Group Legendre has been working with the Jersey Development Company on the Horizon development at the Waterfront since 2018.
The cost of testing construction workers since the onset of the pandemic was £92,394, according to a government response to a freedom of information request.
Staff were also granted exemptions from isolation ‘solely for the purpose of undertaking their work’, the response stated, which were granted on the condition that when on the site ‘they were completely segregated from non-isolating workers at all times’. The government said that Group Legendre employees remained in isolation at their accommodation at all times when not at work.
Fewer than five tested positive for Covid-19. Freedom of information disclosure rules prevent numbers under five being reported.
In a statement, the government said the construction staff were tested as part of the ‘critical worker exemption’ programme. It added: ‘The aim of this programme was to ensure essential skills were available quickly in Jersey, while ensuring Covid safety by providing PCR testing. This was an agreed government policy, and as such, the government funded the tests.’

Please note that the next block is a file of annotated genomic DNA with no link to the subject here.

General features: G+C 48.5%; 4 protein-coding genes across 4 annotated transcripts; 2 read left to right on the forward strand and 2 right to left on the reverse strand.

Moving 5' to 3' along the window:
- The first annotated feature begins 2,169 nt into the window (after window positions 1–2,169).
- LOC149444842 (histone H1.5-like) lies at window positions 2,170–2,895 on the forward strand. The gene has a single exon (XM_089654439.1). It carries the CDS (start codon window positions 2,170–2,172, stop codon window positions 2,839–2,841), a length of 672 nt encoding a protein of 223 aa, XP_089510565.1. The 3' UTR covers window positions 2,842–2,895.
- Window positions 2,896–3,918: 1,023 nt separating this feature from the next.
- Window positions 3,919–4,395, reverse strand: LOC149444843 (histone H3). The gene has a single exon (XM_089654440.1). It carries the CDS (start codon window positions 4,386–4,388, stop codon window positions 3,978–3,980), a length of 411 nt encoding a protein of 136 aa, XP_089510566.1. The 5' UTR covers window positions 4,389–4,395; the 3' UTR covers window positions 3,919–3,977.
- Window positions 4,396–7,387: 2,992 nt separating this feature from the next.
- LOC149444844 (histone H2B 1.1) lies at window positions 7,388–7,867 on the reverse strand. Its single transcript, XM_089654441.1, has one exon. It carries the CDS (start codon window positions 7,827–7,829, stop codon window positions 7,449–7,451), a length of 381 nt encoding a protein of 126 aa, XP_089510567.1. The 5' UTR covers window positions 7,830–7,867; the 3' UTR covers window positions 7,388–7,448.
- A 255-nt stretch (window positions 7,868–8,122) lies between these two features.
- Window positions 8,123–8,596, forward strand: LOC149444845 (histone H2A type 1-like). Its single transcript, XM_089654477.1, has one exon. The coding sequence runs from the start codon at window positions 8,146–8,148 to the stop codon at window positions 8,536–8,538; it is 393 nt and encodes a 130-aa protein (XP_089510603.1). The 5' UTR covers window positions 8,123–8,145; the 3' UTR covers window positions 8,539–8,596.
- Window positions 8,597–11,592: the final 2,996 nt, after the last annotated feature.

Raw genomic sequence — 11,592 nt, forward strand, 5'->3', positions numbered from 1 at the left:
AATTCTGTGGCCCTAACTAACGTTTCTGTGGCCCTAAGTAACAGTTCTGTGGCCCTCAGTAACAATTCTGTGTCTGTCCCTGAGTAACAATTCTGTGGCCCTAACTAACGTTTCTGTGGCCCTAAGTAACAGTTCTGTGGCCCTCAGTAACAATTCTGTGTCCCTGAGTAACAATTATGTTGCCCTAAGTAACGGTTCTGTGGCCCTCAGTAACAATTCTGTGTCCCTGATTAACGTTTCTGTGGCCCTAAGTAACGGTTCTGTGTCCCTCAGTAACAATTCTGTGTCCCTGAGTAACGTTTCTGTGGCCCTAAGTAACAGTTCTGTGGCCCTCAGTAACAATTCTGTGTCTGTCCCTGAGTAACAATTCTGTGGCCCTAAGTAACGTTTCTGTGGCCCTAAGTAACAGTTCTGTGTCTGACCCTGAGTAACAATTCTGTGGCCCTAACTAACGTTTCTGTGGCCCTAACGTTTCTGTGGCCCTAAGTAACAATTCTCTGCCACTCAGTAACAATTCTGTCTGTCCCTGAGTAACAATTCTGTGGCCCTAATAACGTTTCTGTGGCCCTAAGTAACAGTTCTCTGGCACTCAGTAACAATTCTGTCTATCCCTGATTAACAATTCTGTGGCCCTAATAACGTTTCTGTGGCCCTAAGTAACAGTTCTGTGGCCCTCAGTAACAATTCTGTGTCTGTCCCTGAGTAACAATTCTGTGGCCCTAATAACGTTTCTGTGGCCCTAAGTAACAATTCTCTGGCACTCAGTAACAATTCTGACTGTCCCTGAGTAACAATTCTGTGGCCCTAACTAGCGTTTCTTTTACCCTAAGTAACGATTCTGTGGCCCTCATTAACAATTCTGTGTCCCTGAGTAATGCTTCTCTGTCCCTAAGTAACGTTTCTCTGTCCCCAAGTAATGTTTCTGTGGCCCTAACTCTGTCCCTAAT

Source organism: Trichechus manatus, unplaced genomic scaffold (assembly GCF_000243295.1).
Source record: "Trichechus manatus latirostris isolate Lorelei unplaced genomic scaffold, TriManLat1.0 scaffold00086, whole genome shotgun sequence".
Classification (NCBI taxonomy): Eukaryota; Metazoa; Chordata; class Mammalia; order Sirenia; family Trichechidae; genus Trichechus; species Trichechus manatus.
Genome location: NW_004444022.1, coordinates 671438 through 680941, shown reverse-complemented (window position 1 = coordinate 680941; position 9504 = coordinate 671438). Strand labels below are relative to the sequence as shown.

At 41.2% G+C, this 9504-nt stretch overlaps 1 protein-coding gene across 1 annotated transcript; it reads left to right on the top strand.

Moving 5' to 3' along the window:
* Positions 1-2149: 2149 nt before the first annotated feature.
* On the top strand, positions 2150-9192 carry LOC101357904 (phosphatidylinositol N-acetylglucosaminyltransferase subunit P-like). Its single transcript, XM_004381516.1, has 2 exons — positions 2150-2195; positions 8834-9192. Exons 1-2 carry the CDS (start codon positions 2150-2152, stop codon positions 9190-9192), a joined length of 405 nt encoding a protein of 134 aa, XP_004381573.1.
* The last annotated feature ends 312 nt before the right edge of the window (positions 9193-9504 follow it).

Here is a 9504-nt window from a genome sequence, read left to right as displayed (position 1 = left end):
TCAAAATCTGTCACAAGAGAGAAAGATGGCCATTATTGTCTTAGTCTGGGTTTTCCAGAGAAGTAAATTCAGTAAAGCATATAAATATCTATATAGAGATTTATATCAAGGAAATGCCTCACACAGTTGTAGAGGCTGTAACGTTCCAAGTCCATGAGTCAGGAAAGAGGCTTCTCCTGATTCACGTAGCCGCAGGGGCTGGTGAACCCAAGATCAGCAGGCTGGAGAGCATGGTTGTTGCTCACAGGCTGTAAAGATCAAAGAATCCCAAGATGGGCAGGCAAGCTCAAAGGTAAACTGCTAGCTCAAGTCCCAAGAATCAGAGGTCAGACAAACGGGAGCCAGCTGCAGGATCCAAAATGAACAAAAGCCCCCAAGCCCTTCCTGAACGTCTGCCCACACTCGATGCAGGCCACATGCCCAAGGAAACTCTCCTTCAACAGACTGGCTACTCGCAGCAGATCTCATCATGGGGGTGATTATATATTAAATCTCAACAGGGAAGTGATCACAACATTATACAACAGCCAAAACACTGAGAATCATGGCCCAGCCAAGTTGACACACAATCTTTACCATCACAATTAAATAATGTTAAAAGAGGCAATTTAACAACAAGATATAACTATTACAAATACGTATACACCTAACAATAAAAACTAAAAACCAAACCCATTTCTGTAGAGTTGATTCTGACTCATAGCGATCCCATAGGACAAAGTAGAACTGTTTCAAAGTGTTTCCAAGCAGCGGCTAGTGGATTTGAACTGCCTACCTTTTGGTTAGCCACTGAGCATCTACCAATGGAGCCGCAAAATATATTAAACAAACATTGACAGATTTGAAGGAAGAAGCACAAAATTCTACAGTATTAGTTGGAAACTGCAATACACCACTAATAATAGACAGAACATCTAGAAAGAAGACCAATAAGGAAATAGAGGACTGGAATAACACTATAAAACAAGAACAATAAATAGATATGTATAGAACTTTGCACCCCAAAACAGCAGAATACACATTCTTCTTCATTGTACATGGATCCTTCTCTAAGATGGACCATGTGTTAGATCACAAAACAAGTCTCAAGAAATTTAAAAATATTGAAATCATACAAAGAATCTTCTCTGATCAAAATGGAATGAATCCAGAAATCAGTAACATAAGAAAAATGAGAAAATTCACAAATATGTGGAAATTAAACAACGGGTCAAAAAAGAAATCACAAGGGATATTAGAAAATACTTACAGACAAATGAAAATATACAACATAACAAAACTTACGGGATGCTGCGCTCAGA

When the joint venture was announced in 2018, then Treasury Minister, Senator Alan Maclean, defended the move to go into partnership with a French firm, saying that local construction companies were too busy.
St Helier Deputy Carina Alves said that despite the drop in infections, testing of incoming workers should continue. But she questioned whether staff from overseas were needed in the first place. She said: ‘The threat still hasn’t gone away, and we don’t know what winter will bring.
‘But I’ve never agreed with companies asking foreign workers to come in if we have enough qualified people on the Island.
‘Sometimes companies tell us to “shop local” but they don’t always “look local” for staff.
‘If we don’t have the expertise on the Island then I can understand it, and the cost of testing is justified. But I don’t know to what lengths they are going to recruit locally.’
Senator Steve Pallett also said that he was supportive of the Island providing free tests for the workers at Legendre and more broadly.
‘I was supportive of free testing and while this was a lot of money and there is an argument that private business should have had to pay for this, the construction sector was one of the first sectors to recover and start up again and we do have a very strong need for more housing in the Island,’ he said.
Group Legendre had not replied to a request for comment by the time this article went to print.